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8

Florida Medical Association, 601 F.2d at 201 (citations omitted). Although the parties in the case had submitted all evidence on the merits of their claims, the district court was not yet ready to make a decision on their request to enter a preliminary injunction. Because the district court believed that publication of the list would render the claims moot, it simply enjoined publication of the list pending its decision on the motion for a preliminary injunction. In doing so, it relied in part on the All Writs Act. Id. at 201-02.

9

We reversed and stated,

10

While the All Writs Act empowers a district court to fashion extraordinary remedies when the need arises, it does not authorize a district court to promulgate an ad hoc procedural code whenever compliance with the [Federal Rules of Civil Procedure] proves inconvenient. While publication of the list would appear to moot the controversy, Rule 65 provides sufficient protection for the jurisdiction of the district court.

11

Id. at 202. We, therefore, vacated and remanded with instructions that the district judge give the motion for a preliminary injunction "his immediate attention." Id. at 203. We also noted that the defendant had agreed not to publish the list until the district court ruled on the motion, assuming that the ruling was forthcoming within thirty days of the issuance of our mandate. Id. at 203 n. 4

12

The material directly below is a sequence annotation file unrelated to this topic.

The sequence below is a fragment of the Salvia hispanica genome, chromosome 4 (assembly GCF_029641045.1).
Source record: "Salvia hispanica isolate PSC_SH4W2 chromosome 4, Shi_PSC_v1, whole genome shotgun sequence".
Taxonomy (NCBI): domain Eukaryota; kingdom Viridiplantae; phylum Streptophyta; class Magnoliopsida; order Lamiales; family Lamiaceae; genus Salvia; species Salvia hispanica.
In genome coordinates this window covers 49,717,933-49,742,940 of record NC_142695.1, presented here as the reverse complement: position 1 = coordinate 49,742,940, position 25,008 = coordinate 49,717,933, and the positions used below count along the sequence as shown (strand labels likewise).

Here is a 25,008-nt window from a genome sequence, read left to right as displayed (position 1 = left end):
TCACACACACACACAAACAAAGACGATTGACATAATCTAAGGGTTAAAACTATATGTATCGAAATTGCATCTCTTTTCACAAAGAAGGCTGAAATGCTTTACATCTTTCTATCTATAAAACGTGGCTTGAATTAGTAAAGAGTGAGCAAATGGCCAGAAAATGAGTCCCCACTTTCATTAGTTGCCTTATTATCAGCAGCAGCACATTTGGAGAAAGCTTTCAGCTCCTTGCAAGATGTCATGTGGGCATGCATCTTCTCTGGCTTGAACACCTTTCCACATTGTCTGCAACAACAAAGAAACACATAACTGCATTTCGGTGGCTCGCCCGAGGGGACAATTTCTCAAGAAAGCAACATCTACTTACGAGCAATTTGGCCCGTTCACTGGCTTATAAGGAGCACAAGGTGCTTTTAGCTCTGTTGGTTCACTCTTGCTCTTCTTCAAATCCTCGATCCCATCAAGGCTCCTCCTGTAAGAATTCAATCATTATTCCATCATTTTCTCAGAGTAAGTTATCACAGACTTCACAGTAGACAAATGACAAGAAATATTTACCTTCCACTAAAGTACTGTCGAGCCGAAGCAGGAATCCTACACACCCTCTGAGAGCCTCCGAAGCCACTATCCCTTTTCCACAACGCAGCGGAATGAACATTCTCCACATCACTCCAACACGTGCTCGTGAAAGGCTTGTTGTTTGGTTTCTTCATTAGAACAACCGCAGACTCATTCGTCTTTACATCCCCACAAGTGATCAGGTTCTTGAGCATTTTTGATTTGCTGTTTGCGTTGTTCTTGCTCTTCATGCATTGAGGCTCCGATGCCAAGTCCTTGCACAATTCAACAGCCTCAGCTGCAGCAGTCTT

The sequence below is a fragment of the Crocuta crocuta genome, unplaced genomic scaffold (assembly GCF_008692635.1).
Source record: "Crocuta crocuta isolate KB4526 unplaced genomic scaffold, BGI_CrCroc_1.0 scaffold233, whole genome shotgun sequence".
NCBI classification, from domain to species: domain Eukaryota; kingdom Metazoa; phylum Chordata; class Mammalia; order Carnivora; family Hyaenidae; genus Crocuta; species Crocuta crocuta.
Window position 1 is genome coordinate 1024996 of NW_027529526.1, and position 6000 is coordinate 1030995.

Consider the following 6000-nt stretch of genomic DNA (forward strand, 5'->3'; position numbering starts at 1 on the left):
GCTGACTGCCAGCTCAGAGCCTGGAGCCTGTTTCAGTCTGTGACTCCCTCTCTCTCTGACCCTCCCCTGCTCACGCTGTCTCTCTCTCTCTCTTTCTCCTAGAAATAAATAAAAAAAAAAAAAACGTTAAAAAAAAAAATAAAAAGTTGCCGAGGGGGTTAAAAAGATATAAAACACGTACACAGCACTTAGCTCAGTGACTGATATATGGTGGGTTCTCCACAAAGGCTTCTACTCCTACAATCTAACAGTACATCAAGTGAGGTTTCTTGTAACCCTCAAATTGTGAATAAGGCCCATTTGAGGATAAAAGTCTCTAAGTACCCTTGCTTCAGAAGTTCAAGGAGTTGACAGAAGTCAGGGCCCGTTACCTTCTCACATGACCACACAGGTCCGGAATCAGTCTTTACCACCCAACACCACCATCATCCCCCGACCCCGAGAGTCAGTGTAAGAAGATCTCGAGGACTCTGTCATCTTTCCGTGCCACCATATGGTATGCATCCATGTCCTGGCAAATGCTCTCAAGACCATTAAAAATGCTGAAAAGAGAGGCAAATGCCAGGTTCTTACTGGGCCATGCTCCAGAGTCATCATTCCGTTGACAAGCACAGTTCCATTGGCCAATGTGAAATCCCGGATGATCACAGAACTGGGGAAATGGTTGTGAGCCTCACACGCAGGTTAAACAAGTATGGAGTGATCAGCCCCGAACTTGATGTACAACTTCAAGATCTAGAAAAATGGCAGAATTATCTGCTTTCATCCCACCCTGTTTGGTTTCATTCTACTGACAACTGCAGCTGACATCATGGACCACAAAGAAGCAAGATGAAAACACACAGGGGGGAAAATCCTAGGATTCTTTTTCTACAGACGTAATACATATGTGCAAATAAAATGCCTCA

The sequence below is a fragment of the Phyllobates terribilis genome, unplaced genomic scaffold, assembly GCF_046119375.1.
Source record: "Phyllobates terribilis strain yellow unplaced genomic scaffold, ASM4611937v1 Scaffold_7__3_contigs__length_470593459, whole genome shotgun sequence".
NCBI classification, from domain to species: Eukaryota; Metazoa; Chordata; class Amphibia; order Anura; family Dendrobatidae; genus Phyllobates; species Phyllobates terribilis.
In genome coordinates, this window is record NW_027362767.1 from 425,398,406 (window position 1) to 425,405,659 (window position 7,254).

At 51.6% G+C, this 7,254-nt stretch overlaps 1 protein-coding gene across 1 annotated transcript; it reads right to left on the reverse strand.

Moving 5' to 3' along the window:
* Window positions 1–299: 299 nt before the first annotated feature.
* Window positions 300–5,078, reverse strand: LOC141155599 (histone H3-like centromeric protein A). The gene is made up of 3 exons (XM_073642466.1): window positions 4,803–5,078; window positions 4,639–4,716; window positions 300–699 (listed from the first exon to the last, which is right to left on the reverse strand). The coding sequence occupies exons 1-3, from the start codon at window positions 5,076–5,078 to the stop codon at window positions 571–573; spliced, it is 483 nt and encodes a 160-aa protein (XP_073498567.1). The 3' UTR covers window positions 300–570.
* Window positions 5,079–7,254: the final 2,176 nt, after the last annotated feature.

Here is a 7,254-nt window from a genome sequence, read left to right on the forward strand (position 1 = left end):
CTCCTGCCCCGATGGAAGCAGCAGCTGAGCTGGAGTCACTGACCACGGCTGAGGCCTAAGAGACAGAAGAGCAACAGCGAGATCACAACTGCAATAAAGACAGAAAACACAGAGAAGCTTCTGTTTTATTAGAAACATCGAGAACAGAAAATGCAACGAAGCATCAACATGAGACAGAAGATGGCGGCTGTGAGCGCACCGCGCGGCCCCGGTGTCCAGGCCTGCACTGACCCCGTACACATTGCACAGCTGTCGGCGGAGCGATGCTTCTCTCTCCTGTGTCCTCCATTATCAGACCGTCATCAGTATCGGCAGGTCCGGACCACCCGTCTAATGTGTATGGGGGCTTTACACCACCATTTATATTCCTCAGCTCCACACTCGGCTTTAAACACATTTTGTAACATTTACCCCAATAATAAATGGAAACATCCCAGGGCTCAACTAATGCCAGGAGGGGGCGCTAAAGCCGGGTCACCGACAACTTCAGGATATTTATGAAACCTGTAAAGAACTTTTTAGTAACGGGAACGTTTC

Recently, in Klay, we explained that "[t]he writ issued in Florida Medical Association was perhaps the textbook definition of a preliminary injunction — it was issued to preserve the status quo and prevent allegedly irreparable injury until the court had the opportunity to decide whether to issue a permanent injunction." Klay, 376 F.3d at 1101 n. 13. We then stated that, "[a]t most, Florida Medical Association stands for the proposition that a court may not issue an order under the All Writs Act, circumventing the traditional requirements for a injunction, when a party is in reality seeking a `traditional' injunction." Id. Florida Medical Association is distinguishable from this case for two reasons. First, Florida Medical Association can be viewed as holding simply that district courts cannot use the All Writs Act simply to delay ruling on a motion for a preliminary injunction, i.e., to grant a sort of preliminary injunction. Indeed, we reasoned that the All Writs Act "does not authorize a district court to promulgate an ad hoc procedural code whenever compliance with the [Federal Rules of Civil Procedure] proves inconvenient." Florida Medical Association, 601 F.2d at 202. We also noted that the ordinary procedures for entertaining a motion for a preliminary injunction provided sufficient protection for the court's jurisdiction. Id. In this case, in contrast, a preliminary injunction has been denied, and there will never be a hearing on a permanent injunction if we do not issue an injunction under the All Writs Act.